Macbeth is less ambitious than his wife and also more softhearted, together these two traits gave him the common sense not to commit the dreaded act. Yet, when the subject of murdering Duncan comes up again, Lady Macbeth weakens his resolve and persuades him to do the deed. The actors characters begin to change once the deed is done. Macbeth, who was strong inside is now internally traumatised, but only display his feeling in front of his wife. It’s not the best thing to do because lady Macbeth is uninterested in what she considers his pettiness.
In regards to Ophelia, Hamlet is angry at how submissive she is when her father Polonius and brother Laertes order her to stay away from him despite the fact that they are ... ... middle of paper ... ... on sort of a male role in Act 1 where she calls him out on his manhood or lack thereof because he does not want to kill a virtuous and humble man with whom he has no problems. Shakespeare's audience also sees how hypocritical this makes Lady Macbeth when she scrubs her hands to rid herself from the guilt of murder. She is also ambitious because she only wants Duncan killed so she and Macbeth can be king and queen of Scotland. After Macbeth kills Duncan, he too becomes ambitious in that he is paranoid and ready to kill anyone who may seem to be plotting against him. Works Cited Shakespeare, William, Barbara A. Mowat, and Paul Werstine.
Desdemona is an important female character as she displays strong traits to prove her power as a woman throughout the play. She is able to choose her husband instead of being arranged one, this is evident by Othello’s quote, “For she had eyes and chose me” (I, iii, 195). Desdemona also demonstrates her courage by speaking against her noble father, Brabantio, in respect of her mother’s action in order to justify her engagement with Othello. As what she said, “And so much duty as my mother showed to you, preferring you before her father, so much I challenge that I may profess due to the Moor my lord” (I, iii, 184-189). With this courage of hers, Desdemona has not only successfully convinced her father for the marriage, but also showed her power to disprove what was judged as the bewitched love.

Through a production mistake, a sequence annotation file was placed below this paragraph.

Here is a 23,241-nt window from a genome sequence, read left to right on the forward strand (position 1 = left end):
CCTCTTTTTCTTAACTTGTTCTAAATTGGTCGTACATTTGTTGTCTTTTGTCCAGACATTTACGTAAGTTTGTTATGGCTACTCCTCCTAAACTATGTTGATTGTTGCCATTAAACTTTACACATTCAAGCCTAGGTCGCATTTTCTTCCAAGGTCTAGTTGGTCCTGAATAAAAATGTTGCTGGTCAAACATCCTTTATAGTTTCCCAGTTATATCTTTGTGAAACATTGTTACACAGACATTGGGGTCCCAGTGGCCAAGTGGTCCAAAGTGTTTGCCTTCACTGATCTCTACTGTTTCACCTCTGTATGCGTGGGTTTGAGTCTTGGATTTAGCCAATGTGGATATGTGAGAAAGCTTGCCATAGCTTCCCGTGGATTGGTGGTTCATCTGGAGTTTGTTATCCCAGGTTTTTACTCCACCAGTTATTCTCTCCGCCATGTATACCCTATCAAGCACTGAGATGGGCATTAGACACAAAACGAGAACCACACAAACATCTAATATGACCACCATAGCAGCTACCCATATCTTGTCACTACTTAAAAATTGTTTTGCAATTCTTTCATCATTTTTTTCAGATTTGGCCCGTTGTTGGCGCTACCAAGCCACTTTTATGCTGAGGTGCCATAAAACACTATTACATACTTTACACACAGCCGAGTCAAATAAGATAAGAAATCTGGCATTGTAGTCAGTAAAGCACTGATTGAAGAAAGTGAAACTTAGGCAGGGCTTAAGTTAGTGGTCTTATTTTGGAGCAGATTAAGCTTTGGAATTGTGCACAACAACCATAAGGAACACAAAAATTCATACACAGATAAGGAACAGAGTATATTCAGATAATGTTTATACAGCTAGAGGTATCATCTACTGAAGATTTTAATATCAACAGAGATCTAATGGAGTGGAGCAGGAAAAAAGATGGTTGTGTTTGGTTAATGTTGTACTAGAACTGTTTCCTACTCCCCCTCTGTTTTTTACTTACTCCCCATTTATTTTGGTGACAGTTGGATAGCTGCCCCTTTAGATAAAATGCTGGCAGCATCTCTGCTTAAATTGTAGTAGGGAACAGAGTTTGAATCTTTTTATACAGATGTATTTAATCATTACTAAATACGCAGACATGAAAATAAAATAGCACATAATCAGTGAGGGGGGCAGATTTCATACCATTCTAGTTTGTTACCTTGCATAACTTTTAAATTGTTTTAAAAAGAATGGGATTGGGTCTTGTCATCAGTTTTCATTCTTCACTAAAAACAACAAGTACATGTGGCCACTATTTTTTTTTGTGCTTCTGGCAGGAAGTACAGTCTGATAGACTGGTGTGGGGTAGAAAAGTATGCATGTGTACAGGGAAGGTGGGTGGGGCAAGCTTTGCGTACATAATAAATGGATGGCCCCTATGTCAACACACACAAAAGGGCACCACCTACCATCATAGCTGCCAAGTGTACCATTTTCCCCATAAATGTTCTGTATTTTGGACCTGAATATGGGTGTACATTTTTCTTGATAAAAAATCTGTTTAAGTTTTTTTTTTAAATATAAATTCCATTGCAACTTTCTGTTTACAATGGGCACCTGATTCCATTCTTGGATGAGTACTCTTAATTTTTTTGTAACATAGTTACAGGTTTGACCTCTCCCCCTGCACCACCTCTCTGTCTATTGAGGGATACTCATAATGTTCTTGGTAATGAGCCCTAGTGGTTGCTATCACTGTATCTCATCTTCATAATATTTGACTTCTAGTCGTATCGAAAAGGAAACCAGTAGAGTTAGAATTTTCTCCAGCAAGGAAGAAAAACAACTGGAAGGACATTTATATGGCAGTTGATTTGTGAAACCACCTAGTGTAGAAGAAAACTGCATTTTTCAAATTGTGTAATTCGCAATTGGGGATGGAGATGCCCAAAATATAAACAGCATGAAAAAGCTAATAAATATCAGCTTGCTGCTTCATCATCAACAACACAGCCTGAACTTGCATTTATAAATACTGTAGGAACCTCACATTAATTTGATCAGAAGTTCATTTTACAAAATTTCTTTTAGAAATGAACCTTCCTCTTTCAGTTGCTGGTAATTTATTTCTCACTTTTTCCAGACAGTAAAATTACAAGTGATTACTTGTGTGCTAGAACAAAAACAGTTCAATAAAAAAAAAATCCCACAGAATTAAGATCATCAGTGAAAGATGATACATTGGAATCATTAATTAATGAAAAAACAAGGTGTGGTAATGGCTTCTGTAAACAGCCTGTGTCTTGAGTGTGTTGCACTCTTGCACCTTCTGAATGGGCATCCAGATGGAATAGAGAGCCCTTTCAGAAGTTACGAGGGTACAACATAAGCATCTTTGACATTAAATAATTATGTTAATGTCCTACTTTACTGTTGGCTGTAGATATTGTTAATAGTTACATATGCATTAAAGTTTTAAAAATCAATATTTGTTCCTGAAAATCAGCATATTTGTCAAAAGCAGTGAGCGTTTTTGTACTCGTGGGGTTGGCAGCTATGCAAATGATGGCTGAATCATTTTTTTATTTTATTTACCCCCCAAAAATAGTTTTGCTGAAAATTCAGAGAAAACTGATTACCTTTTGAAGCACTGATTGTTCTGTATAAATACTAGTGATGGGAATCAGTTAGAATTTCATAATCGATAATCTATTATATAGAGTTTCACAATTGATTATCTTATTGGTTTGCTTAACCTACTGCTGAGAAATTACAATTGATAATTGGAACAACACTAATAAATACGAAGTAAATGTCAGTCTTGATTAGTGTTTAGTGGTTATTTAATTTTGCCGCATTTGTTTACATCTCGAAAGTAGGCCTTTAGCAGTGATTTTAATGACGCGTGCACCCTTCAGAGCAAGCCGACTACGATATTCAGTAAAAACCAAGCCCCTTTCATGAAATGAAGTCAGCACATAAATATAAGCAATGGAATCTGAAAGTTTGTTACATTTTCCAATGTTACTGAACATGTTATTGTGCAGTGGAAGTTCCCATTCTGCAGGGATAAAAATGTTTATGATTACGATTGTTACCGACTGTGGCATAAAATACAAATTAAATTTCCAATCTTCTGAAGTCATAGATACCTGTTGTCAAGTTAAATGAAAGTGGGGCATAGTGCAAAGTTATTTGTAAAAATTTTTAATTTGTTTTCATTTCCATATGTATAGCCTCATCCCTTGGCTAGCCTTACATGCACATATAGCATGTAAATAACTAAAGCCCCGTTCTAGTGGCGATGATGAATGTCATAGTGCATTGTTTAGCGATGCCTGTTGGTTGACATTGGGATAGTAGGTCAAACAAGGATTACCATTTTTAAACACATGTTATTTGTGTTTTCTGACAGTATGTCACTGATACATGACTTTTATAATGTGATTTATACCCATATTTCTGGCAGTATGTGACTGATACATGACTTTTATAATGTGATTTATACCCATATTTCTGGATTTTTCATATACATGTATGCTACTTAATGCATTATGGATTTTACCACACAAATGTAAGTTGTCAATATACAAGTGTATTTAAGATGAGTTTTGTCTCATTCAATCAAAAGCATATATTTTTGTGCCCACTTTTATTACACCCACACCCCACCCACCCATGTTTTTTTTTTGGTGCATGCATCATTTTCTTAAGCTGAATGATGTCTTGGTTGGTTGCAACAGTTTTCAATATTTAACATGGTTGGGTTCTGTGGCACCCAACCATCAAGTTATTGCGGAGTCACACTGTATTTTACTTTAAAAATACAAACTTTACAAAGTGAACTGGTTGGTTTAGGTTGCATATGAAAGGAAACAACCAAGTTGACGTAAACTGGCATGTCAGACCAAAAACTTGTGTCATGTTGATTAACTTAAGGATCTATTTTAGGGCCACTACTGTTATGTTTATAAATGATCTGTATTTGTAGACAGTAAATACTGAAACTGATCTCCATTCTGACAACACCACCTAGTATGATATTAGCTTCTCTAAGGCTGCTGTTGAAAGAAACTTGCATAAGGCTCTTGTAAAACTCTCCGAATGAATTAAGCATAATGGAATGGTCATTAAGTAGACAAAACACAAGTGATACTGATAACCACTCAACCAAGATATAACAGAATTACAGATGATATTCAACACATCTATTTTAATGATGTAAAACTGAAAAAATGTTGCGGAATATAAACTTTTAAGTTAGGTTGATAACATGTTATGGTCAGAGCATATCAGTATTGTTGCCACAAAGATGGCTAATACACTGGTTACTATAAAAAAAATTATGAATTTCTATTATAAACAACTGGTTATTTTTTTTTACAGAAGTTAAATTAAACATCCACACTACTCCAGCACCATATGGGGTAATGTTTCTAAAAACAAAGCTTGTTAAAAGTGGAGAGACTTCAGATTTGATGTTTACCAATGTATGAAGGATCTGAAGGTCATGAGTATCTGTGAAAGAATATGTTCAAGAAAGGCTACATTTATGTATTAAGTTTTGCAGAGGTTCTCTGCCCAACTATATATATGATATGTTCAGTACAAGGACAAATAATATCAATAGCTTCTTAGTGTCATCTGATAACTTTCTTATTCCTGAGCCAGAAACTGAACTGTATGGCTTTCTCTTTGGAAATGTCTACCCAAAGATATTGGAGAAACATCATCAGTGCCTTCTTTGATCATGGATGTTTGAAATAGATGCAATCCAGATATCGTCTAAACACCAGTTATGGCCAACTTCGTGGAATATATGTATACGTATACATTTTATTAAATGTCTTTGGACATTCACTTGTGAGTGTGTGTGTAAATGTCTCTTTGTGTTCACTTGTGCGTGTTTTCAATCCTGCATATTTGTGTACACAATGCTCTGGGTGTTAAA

Continuing on, Lady Macbeth is shown to be confident and coy. Her husband's inability to remain confident proves that he is not as ambitious as he thinks he is and Lady Macbeth is the true power behind the throne. As the story progresses, Macbeth’s personality goes from humble to evil and is later on hated by others for reasons encouraged by his wife. For all of these reasons, Shakespeare shows Lady Macbeth and Macbeth to be entirely opposite from the traditional gender roles. Secondly, Lady Macbeth’s person... ... middle of paper ... ...h from gender roles of common men and women, slowly and subconsciously succumbing to her power over him.
It is seen that women in the Elizabethan era do not have a much free will and the women depend on men for telling them how they should act. Hamlet reacts to Ophelia’s betrayal by mentioning that, “Or, if thou wilt needs marry, marry a fool, for wise men know well enough what monsters you make of them. To a nunnery, go, and quickly too. Farewell” (3.1.127-130). Ophelia is losing Hamlet’s trust due to her dependency on Polonius and Claudius when she shares Hamlet’s private love letters with Polonius and obeying his advice to stay away from Hamlet.